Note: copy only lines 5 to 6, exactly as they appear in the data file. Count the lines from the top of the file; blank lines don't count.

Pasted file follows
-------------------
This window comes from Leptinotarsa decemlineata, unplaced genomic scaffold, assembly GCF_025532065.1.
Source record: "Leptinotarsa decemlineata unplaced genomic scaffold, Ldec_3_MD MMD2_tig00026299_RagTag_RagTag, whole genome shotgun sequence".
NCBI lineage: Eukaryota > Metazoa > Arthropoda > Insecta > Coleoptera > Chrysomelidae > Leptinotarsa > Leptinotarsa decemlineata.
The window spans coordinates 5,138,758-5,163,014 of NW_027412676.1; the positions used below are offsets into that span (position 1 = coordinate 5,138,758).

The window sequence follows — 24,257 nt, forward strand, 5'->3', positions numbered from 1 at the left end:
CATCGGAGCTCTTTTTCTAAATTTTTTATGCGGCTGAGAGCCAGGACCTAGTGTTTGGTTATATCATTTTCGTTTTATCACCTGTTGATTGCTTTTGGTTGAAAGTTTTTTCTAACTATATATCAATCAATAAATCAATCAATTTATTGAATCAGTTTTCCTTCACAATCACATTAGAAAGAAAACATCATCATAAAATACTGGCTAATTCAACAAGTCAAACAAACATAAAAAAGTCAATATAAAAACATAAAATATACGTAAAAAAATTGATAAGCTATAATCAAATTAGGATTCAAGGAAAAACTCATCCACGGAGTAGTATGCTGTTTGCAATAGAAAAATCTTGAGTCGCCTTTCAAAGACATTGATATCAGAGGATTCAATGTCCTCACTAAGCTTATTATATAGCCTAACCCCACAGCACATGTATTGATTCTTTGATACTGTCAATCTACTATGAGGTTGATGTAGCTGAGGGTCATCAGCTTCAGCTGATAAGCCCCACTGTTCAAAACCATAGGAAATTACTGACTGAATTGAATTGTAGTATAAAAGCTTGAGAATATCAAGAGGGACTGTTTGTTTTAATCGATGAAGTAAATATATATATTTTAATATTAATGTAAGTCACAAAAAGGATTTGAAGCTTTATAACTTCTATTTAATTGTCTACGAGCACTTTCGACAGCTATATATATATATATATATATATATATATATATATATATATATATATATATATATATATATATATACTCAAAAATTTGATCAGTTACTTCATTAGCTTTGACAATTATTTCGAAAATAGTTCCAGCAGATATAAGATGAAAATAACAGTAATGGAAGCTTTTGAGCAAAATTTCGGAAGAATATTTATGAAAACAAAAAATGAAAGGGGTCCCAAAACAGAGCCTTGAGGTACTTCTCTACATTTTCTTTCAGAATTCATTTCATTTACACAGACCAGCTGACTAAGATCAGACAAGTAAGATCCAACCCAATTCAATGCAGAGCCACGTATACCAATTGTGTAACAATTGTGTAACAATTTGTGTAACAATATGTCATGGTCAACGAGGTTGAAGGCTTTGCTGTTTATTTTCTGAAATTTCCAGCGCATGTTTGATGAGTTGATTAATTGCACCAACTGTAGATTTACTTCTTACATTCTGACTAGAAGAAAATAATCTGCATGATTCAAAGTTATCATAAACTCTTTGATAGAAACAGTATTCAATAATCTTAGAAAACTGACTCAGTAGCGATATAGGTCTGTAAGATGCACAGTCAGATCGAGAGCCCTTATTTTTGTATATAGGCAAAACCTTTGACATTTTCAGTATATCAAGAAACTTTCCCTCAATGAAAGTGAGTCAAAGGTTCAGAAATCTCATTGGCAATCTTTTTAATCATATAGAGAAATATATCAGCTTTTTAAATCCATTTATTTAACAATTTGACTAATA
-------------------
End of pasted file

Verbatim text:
The window sequence follows — 24,257 nt, forward strand, 5'->3', positions numbered from 1 at the left end:
CATCGGAGCTCTTTTTCTAAATTTTTTATGCGGCTGAGAGCCAGGACCTAGTGTTTGGTTATATCATTTTCGTTTTATCACCTGTTGATTGCTTTTGGTTGAAAGTTTTTTCTAACTATATATCAATCAATAAATCAATCAATTTATTGAATCAGTTTTCCTTCACAATCACATTAGAAAGAAAACATCATCATAAAATACTGGCTAATTCAACAAGTCAAACAAACATAAAAAAGTCAATATAAAAACATAAAATATACGTAAAAAAATTGATAAGCTATAATCAAATTAGGATTCAAGGAAAAACTCATCCACGGAGTAGTATGCTGTTTGCAATAGAAAAATCTTGAGTCGCCTTTCAAAGACATTGATATCAGAGGATTCAATGTCCTCACTAAGCTTATTATATAGCCTAACCCCACAGCACATGTATTGATTCTTTGATACTGTCAATCTACTATGAGGTTGATGTAGCTGAGGGTCATCAGCTTCAGCTGATAAGCCCCACTGTTCAAAACCATAGGAAATTACTGACTGAATTGAATTGTAGTATAAAAGCTTGAGAATATCAAGAGGGACTGTTTGTTTTAATCGATGAAGTAAATATATATATTTTAATATTAATGTAAGTCACAAAAAGGATTTGAAGCTTTATAACTTCTATTTAATTGTCTACGAGCACTTTCGACAGCTATATATATATATATATATATATATATATATATATATATATATATATATATATATATATATATATACTCAAAAATTTGATCAGTTACTTCATTAGCTTTGACAATTATTTCGAAAATAGTTCCAGCAGATATAAGATGAAAATAACAGTAATGGAAGCTTTTGAGCAAAATTTCGGAAGAATATTTATGAAAACAAAAAATGAAAGGGGTCCCAAAACAGAGCCTTGAGGTACTTCTCTACATTTTCTTTCAGAATTCATTTCATTTACACAGACCAGCTGACTAAGATCAGACAAGTAAGATCCAACCCAATTCAATGCAGAGCCACGTATACCAATTGTGTAACAATTGTGTAACAATTTGTGTAACAATATGTCATGGTCAACGAGGTTGAAGGCTTTGCTGTTTATTTTCTGAAATTTCCAGCGCATGTTTGATGAGTTGATTAATTGCACCAACTGTAGATTTACTTCTTACATTCTGACTAGAAGAAAATAATCTGCATGATTCAAAGTTATCATAAACTCTTTGATAGAAACAGTATTCAATAATCTTAGAAAACTGACTCAGTAGCGATATAGGTCTGTAAGATGCACAGTCAGATCGAGAGCCCTTATTTTTGTATATAGGCAAAACCTTTGACATTTTCAGTATATCAAGAAACTTTCCCTCAATGAAAGTGAGTCAAAGGTTCAGAAATCTCATTGGCAATCTTTTTAATCATATAGAGAAATATATCAGCTTTTTAAATCCATTTATTTAACAATTTGACTAATA